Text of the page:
S&P, a unit of McGraw Hill Financial Inc, cut Exxon's rating to "AA+" from "AAA," a one-notch demotion that leaves drugmaker Johnson & Johnson and Microsoft Corp as the only U.S. companies with the coveted, sterling rating that dozens of U.S. corporations enjoyed in the 1980s.
Though the downgrade was a symbolic blow for a company that prides itself on strength and discipline, the new S&P rating for Exxon is still as high as its ratings for the U.S. government bonds, widely seen as among the world's safest investments.
Shares of Exxon, which is slated to post quarterly results on Friday, shrugged off the news, rising 0.34 percent to close at $87.63.
Exxon and other energy companies have been under pressure to return money to shareholders. It spent $210 billion on share repurchases over the last decade, and during the fourth quarter, paid out $3.6 billion in dividends and share repurchases, more than it earned.
But in February, with oil prices having fallen in half since mid-2014, Exxon changed course and said it would only repurchase shares to offset dilution, as opposed to return cash to shareholders.
Still, S&P said Exxon's debt level had more than doubled in recent years due to growth projects including liquefied natural gas export facilities in Papua New Guinea, as well as dividends and other items, with overall spending exceeding cash flow.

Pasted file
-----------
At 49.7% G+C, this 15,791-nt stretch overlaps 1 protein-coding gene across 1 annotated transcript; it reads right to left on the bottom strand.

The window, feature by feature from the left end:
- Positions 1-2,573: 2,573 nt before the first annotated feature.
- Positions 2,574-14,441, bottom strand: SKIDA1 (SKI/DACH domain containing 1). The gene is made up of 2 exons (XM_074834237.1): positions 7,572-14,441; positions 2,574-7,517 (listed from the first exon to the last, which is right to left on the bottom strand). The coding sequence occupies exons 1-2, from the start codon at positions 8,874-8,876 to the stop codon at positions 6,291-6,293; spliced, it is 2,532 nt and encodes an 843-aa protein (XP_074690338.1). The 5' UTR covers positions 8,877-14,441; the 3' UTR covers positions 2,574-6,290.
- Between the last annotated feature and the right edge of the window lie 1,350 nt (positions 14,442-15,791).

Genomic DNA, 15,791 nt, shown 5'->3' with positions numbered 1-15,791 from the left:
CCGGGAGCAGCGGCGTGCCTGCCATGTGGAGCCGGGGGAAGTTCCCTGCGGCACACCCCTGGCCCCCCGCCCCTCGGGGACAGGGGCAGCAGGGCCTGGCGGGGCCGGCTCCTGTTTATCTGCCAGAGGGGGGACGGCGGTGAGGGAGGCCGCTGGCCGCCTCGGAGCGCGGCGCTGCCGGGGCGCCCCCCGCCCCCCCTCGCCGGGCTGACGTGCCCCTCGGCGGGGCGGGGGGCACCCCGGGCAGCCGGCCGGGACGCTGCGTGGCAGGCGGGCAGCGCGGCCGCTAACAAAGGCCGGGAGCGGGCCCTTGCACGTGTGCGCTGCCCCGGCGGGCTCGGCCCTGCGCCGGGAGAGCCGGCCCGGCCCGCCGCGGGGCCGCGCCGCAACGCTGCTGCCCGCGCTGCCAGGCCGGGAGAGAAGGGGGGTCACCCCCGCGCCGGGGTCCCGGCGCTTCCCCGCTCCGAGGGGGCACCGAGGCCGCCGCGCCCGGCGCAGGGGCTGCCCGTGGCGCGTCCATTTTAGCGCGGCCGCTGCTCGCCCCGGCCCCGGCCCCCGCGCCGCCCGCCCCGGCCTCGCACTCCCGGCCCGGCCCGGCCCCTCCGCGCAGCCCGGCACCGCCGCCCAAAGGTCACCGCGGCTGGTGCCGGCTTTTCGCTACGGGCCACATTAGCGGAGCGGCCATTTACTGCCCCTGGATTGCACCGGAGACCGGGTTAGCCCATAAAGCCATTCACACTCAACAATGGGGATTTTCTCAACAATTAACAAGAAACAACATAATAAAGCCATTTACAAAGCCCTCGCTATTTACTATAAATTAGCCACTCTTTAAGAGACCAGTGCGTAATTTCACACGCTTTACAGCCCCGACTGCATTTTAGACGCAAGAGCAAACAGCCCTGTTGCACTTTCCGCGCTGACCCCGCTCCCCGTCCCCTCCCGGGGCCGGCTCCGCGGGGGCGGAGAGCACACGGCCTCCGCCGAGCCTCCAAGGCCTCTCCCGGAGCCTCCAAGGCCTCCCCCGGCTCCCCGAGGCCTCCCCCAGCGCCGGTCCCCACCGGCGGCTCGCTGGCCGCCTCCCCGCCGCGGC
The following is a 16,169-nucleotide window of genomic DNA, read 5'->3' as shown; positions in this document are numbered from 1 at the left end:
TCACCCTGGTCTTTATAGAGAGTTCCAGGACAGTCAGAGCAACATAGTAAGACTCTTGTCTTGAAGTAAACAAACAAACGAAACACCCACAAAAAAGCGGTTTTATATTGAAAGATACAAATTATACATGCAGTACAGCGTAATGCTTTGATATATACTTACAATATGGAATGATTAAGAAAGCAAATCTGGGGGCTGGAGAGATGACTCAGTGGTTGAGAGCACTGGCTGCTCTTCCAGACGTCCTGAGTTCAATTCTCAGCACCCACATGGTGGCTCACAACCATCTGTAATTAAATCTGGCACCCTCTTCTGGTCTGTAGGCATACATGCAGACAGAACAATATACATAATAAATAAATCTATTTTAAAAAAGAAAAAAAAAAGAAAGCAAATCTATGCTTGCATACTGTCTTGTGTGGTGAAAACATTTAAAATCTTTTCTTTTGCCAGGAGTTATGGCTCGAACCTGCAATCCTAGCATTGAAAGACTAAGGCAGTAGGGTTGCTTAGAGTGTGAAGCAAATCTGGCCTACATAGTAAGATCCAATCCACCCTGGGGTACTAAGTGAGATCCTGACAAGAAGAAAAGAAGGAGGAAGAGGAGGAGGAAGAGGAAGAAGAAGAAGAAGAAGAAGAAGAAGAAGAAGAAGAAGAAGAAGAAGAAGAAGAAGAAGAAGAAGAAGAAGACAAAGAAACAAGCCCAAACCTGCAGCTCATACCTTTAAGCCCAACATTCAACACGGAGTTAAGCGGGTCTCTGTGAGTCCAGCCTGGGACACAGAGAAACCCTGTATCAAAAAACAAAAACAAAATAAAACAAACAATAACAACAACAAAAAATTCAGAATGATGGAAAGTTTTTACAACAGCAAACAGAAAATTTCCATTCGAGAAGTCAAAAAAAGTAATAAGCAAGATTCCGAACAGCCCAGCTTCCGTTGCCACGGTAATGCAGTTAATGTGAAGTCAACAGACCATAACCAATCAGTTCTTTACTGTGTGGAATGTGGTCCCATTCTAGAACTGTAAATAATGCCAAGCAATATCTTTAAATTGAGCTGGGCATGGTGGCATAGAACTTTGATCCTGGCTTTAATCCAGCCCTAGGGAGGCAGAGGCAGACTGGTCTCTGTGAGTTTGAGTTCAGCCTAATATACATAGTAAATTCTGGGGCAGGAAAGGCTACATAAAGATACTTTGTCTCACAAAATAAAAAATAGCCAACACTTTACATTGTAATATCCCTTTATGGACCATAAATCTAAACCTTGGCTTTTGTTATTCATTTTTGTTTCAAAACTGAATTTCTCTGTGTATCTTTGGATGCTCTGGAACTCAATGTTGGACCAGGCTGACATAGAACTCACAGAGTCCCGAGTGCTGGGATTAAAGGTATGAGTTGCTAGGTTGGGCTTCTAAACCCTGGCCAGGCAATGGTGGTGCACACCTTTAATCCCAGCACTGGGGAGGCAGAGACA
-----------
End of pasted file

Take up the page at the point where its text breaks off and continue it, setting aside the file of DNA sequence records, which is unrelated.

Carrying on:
In a statement about the downgrade, the world's largest publicly traded oil company made no indication it would make further changes in response to S&P move.
"Nothing has changed in terms of the company’s financial philosophy or prudent management of its balance sheet," ExxonMobil spokesman Scott Silvestri said.
Exxon added it values its strong credit position and will keep focusing on long-term shareholder value despite oil market volatility.
Moody's in February affirmed its "Aaa" rating for Exxon with a negative outlook. At the time, it encouraged the company to invest more in replacing declining reserves.
Last quarter, Exxon executives said they felt it was "important" to be ranked at the top of the ratings scale, as the rating was a sign of their superior business management amid the more-than 60 percent drop in oil prices since 2014.
"We get value from the 'AAA' credit rating," Jeff Woodbury, Exxon's vice president of investor relations, said on a February conference call in reference to cheap funding costs guaranteed by high ratings.
The downgrade was not a complete surprise. In February, S&P downgraded rival Chevron Corp and warned that such a move was possible for Exxon also.
"We believe the company may return cash to shareholders rather than building cash or reducing debt, limiting improvement in our projected credit measures when commodity prices improve," S&P analysts in a press release on Tuesday.
The downgrade comes as Exxon fights accusations it misled investors and the public about the risks of climate change.
(Reporting by Ernest Scheyder in Houston and Amrutha Gayathri in Bengaluru; Editing by Anil D'Silva; Editing by Terry Wade, Bernard Orr and David Gregorio)
By Ernest Scheyder